It’s almost funny, I thought, how I made my two children wear fanny belts containing copies of their passports, visas, some Russian money, and the address
of wherever we were staying just in case. They hated this but I could only hope that they had the right stuff with them and hadn’t removed it while playing.We had heard scary stories about the courageous attempt’s folks made in years past to wade thru the boggy, soggy, dense forest to find their way to freedom thru Finland’s border crossing nearby. Some people died there. It reminded me of how Longfellow’s mysterious “forest primeval” must have looked with “the murmuring pines and the hemlocks, bearded with moss, and in garments green, indistinct in the twilight, stand like Druids of old.”
As we prayed it was as if God said to me “Put out your hand.” So, I did. He placed my children as jewels in my hand, and I covered them to protect them, but I immediately sensed God telling me that was not what He wanted me to do. He wanted me to open my hand instead and give them back to Him, so I slowly opened my hand and said, “They’re yours! Take them if that’s best.”
After what seemed like hours, He replied,” No, you keep them for a while’’ and He closed my hand over them once again. From that moment I knew they would be well. Shortly after that, we heard voices from first floor, affirming words: WE FOUND THEM! THEY’RE OK!
Our children had been a-drift in a Russian bog/forest surrounded by wild dogs that because of answered prayers didn’t attack.
Then by another miracle they came upon a road and followed it in the dark for about ten miles to a nearby village and its Russian police station where the phone rang while the kids were there.
The call was from the local police near our conference center who just happened to call the village station while our kids were present. The kids weren’t given a cordial welcome being told to “speak in Russian or not speak at all.” But, much to the surprise of everyone, they spoke in Russian.
So by God’s amazing grace, timely miracles, and answered prayers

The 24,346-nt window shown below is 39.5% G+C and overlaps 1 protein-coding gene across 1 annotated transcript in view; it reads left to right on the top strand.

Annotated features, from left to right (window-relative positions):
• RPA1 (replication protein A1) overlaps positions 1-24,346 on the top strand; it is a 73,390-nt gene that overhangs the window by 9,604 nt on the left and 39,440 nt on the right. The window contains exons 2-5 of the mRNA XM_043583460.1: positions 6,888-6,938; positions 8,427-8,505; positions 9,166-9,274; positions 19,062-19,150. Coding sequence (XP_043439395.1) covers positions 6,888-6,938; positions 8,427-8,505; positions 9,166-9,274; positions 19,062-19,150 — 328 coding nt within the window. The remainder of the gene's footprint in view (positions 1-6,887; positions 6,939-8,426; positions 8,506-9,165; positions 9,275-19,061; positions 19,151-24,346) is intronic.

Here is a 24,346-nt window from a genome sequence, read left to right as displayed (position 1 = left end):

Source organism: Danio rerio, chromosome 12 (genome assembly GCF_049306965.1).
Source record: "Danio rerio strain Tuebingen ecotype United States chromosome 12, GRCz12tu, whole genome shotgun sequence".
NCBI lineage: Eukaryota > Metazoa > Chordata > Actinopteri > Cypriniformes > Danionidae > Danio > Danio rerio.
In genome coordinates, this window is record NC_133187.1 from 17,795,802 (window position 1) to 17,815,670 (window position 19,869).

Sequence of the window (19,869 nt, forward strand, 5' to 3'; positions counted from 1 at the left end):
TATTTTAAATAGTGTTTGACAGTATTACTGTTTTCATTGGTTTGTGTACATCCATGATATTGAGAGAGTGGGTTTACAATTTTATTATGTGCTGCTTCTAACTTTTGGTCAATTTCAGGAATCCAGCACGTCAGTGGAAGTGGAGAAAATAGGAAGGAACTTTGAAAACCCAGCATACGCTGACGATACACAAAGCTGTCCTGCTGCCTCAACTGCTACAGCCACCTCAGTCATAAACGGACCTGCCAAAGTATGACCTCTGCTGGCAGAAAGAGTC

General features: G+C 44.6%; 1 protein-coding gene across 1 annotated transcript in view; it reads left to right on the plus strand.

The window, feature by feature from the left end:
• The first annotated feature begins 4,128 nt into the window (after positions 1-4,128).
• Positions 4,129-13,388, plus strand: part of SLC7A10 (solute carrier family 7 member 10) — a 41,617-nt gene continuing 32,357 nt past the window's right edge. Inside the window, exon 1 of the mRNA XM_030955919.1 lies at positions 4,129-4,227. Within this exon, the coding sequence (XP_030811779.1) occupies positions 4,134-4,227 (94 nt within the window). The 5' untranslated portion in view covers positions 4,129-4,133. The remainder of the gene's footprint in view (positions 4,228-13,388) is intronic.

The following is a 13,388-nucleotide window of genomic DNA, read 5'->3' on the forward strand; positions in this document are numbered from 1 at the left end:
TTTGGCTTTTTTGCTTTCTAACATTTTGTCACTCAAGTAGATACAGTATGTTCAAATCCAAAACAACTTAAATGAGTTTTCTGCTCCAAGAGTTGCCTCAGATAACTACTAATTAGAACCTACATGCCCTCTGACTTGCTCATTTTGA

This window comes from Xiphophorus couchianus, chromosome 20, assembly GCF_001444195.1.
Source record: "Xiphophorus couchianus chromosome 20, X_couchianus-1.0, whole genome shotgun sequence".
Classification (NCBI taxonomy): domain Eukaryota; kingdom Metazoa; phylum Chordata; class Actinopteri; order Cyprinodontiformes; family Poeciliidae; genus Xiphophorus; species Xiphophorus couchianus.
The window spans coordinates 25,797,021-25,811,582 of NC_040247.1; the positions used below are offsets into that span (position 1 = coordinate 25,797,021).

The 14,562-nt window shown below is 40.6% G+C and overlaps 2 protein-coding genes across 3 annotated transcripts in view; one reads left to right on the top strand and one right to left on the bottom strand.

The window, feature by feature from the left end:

the lost gems were found.
By Barbara LaTondresse
6 August 2019
photos courtesy of:
We are not strangers to cross-cultural tides, having weathered the ins and outs of Russian life with its ‘Far Side’ propensities: everything from watching a Russian balance a refrigerator on his bike as he carried his prize home, to downing sour horse milk as lunch guests of an old, crusty Siberian in his yurt, to shivering while buying ice cream cones from old women selling outside in the frigid Siberian winters in what was affectionately called our market’s “frozen foods section,” but seeing our first Mermaid in the Ob Sea tops them all.
The event unfolded on a sweltering August day near Akademgorodok in the summer of 1992. Twelve of us very green Americans on our first short term mission trip to Russia found ourselves far from familiar anything’s that day as one by one each person inched up a rickety skinny makeshift ladder to mount a rather large, old boat. Our hosts were our Russian interpreter friends, and we were bound for a most unique R&R adventure.unfolded on a sweltering August day near Akademgorodok in the summer of 1992.
Once we were settled on-board, the skipper hoisted the anchor and we made our way out into the open sea. We were moving at a fairly good clip. The fresh breeze and fine mist spray renewed my sweaty brow.
It cooled us all down a bit. But not enough for my uninhibited, boisterous, gorgeous, interpreter friend, who at that very moment said, “I think I will get a little naked now.”